This has been my signature cake for a few years now.
The trick is not to bake it too long so that it stays fluffy and doesn’t become dry.
It’s not too sweet either like many other chocolate cakes, so you can have it as it is or with a crème anglaise (vanilla cream/custard), à la mode (with vanilla ice cream), or with a scoop of crème fraîche, which is also very good and contrasts well with the bitterness of the dark chocolate. I enjoyed it on its own with a cup of coffee.
Gâteau au chocolat
300g chocolate (I used Lindt 85% 150g -70% 150g)
4 eggs, separated
pinch of salt
18cm spring-form tin, greased
1. In water-bath melt the butter, chocolate and the espresso.
Notes: Make sure the heat is not too high, otherwise the ingredients will separate and you get a grainy texture. Prefer a low-medium heat. Keep stirring to get a smooth texture. (If the texture does separate, use a hand mixer).
2. Let the chocolate cool and add the sugar.
3. Separate the egg yolks from the whites. Add the egg yolks one by one, stir well.
4. Add the flour.
5. In a cool bowl (put in the fridge or freezer for 15 min) whip the egg whites with a pinch of salt until stiff. Add them to the chocolate mixture in 3 times and gently fold in.
6. Place the dough in a round 18 cm spring-form tin.
7. Bake 25-30min on 150 c°. It should be crunchy on top and soft in the middle.
8. Let cool and sprinkle dark chocolate powder for decoration.
My interest for American baking has been vivid ever since I spent year there in the 90’s.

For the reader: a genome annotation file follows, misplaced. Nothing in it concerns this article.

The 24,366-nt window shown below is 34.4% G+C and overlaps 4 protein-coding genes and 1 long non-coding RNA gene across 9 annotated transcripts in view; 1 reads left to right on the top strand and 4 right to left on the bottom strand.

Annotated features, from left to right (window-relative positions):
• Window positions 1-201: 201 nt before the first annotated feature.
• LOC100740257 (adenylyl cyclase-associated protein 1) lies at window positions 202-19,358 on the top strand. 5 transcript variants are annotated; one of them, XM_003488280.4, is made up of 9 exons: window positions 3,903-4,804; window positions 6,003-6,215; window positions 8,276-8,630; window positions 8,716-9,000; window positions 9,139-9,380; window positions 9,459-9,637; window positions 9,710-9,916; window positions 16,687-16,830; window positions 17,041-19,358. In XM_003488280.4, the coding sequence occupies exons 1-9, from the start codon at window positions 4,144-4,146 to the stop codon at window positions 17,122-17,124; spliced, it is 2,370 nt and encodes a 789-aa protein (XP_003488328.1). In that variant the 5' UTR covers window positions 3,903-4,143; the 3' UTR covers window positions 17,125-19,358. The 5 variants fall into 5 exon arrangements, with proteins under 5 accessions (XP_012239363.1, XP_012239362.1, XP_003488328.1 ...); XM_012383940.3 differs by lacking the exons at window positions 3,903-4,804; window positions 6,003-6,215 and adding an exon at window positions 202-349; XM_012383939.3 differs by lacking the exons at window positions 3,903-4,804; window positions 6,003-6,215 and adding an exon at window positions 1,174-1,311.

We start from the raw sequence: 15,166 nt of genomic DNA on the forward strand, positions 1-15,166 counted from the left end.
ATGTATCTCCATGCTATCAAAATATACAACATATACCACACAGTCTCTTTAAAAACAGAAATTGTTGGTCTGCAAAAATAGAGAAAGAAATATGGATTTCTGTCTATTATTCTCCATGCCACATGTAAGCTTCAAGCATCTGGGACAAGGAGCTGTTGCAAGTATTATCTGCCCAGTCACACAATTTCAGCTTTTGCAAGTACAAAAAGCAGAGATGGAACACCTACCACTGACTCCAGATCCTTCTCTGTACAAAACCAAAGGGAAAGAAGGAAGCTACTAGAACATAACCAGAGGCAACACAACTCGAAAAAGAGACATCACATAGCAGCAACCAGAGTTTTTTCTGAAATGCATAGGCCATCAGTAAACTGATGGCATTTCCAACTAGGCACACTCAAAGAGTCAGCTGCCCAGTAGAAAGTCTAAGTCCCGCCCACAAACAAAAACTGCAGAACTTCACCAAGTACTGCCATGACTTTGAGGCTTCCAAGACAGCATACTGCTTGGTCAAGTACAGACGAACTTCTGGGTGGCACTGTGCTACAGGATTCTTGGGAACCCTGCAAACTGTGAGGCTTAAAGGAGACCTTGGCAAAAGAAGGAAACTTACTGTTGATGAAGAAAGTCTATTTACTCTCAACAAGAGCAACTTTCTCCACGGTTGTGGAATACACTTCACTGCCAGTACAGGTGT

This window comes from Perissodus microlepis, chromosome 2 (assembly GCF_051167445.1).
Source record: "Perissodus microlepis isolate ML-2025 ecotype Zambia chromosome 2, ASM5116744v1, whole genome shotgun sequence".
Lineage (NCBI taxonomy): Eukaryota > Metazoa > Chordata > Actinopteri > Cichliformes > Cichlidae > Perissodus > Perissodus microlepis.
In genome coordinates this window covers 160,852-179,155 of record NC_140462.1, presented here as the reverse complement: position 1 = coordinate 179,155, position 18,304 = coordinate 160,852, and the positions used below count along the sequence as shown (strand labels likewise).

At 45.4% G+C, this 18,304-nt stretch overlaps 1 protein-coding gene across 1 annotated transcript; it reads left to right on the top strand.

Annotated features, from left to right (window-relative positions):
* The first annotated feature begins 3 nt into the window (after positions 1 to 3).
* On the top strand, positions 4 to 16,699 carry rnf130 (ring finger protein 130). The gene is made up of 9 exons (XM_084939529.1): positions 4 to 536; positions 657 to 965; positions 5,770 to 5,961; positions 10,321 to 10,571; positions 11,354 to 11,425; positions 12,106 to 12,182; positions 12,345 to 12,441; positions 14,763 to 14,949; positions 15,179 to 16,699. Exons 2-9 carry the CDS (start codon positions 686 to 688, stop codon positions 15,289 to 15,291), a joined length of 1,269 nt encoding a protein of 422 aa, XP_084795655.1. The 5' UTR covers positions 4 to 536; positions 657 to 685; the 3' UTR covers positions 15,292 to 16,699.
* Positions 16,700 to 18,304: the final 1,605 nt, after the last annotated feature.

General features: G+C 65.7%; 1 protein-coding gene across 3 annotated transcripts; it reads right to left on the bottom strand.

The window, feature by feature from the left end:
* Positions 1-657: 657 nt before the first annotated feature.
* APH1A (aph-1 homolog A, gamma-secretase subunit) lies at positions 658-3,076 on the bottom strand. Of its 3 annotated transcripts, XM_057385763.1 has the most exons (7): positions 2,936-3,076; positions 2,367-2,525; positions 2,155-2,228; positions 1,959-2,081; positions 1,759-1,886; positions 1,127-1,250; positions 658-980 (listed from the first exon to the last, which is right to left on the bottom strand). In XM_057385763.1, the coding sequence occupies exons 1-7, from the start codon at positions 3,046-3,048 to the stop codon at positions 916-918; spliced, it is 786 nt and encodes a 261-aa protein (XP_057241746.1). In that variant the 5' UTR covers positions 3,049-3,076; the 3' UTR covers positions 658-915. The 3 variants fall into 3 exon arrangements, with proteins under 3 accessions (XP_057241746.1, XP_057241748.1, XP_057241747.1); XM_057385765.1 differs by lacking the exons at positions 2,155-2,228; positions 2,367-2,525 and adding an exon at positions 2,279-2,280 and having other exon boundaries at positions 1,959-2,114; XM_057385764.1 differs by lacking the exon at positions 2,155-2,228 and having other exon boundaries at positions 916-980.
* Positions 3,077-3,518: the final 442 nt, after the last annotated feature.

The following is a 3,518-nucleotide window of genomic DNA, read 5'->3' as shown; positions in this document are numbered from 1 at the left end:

One of my favorite dessert is the NY Cheesecake, differing from other cheesecakes by the cream-cheese based filling and the sour cream topping. I have been looking for a recipe for a while, and letting my mouth watering in front of numerous sites and cooking books, I finally did it. I combined 2 recipes – one from the BBC and from this blog. I will skip the sour cream topping and replace it with a chocolate ganache.
184g butter cookies (30 Leibnitz or petit beurre)
pinch of salt
450g cream cheese Philadelphia (1 ½ regular, 1 light)
2 tsp vanilla
2 large eggs + 1 egg yolk
140g sour cream
1 ½ tbsp flour
100g dark chocolate (here 70% Callebaut)
100g low fat single cream
Make the cake
1. Position an oven shelf in the middle of the oven. Preheat the oven to fan 180C°. Line the base of a 20cm spring form cake tin with parchment paper.
For the crust, melt the butter in a medium pan. Stir in the biscuit crumbs so the mixture is evenly moistened. Press the mixture into the bottom of the pan and bake for 10 minutes. Cool on a wire rack while preparing the filling.
2. For the filling, increase the oven temperature to fan 200C. Beat the soft cheese at medium-low speed until creamy, about 2 minutes. Gradually add the sugar, then the flour and a pinch of salt.
3. Continue by adding the vanilla. Whisk in the eggs and yolk, one at a time. Stir the 140ml sour cream until smooth. Continue on low speed as you add the soured cream. Whisk to blend, but don’t over-beat. The batter should be smooth, light and somewhat airy.
4. Brush the sides of the spring form tin with melted butter and put on a baking sheet. Pour in the filling – if there are any lumps, sink them using a knife – the top should be as smooth as possible. Bake for 10 minutes. Reduce oven temperature to fan 90C bake for 25 minutes more. If you gently shake the tin, the filling should have a slight wobble. Turn off the oven and open the oven door for a cheesecake that’s creamy in the centre, or leave it closed if you prefer a drier texture. Let cool in the oven for 2 hours. The cheesecake may get a slight crack on top as it cools.
Notes: As I wasn’t sure weather the cake was ready or not as the wobbling was more than slight, I left it in the oven with slightly opened door for around 15-20min. Slightly wobbly it is now.
Make the ganache
1. In a water-bath, melt the chocolate.
2. In a pan bring the cream to a boil.
3. Pour the cream on to the chocolate and mix well.
4. Add the butter cut in cubes and mix.
9. Let the ganache cool before spreading it on the cheesecake.